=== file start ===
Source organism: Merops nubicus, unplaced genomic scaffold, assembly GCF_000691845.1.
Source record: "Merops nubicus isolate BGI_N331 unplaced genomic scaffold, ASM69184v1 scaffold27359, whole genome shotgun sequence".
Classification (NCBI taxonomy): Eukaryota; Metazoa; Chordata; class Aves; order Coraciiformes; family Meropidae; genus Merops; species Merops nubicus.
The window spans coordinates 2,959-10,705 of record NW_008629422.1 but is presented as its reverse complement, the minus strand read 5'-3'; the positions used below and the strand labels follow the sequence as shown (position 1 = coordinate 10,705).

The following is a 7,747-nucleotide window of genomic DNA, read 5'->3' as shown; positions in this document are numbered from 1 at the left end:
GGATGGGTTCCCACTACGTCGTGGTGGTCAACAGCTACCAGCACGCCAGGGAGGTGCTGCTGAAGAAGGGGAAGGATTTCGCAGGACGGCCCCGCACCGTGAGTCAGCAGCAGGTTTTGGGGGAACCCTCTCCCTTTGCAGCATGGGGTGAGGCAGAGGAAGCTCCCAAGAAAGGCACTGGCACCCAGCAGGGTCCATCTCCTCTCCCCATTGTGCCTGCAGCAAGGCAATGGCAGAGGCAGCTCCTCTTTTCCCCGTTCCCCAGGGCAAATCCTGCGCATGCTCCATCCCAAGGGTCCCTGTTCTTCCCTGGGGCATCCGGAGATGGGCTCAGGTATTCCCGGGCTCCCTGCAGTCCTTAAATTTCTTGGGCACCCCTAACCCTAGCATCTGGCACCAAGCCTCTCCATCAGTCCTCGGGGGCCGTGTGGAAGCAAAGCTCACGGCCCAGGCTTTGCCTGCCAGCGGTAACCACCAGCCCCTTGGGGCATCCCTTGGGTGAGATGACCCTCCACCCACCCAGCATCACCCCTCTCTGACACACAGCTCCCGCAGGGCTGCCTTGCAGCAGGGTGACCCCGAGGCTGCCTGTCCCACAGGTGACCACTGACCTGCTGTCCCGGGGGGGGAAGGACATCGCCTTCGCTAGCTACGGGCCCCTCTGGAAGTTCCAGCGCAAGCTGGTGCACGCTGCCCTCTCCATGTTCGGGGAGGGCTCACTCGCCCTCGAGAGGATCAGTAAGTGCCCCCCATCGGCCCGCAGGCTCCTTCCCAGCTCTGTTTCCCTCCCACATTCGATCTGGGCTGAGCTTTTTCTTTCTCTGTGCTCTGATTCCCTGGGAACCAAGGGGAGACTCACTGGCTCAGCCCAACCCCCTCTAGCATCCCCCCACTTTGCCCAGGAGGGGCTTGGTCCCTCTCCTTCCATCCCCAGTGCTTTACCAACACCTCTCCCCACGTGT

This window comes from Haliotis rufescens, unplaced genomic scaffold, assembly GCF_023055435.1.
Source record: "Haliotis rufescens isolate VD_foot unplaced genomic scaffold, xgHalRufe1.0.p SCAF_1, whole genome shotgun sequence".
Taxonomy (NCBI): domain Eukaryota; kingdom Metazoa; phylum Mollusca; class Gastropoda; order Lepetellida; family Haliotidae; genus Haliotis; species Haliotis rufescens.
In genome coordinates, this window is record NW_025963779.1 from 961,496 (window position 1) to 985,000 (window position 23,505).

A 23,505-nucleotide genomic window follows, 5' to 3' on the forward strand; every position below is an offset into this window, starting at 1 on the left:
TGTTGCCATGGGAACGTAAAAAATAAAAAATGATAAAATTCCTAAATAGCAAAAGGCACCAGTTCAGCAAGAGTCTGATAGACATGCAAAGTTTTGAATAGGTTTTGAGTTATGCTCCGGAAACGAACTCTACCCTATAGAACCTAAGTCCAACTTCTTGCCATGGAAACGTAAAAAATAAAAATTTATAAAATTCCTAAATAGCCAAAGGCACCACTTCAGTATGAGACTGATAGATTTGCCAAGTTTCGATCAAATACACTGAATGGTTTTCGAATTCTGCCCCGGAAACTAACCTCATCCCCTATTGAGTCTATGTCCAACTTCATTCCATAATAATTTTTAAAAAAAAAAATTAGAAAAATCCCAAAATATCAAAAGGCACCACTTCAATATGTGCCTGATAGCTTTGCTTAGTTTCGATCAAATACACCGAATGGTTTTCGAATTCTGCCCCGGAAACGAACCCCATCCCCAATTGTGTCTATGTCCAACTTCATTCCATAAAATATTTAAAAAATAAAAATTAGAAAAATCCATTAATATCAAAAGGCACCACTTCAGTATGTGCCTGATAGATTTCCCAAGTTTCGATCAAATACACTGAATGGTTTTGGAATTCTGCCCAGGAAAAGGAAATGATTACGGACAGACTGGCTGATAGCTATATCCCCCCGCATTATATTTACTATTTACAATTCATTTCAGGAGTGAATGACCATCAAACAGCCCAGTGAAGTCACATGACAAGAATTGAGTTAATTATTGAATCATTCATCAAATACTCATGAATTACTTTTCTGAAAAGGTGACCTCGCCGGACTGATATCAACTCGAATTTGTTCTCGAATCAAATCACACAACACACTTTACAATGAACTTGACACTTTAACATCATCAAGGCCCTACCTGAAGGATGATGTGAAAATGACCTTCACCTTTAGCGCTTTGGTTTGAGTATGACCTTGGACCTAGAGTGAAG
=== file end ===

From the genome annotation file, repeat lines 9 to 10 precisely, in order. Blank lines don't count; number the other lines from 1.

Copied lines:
Taxonomy (NCBI): domain Eukaryota; kingdom Metazoa; phylum Mollusca; class Gastropoda; order Lepetellida; family Haliotidae; genus Haliotis; species Haliotis rufescens.
In genome coordinates, this window is record NW_025963779.1 from 961,496 (window position 1) to 985,000 (window position 23,505).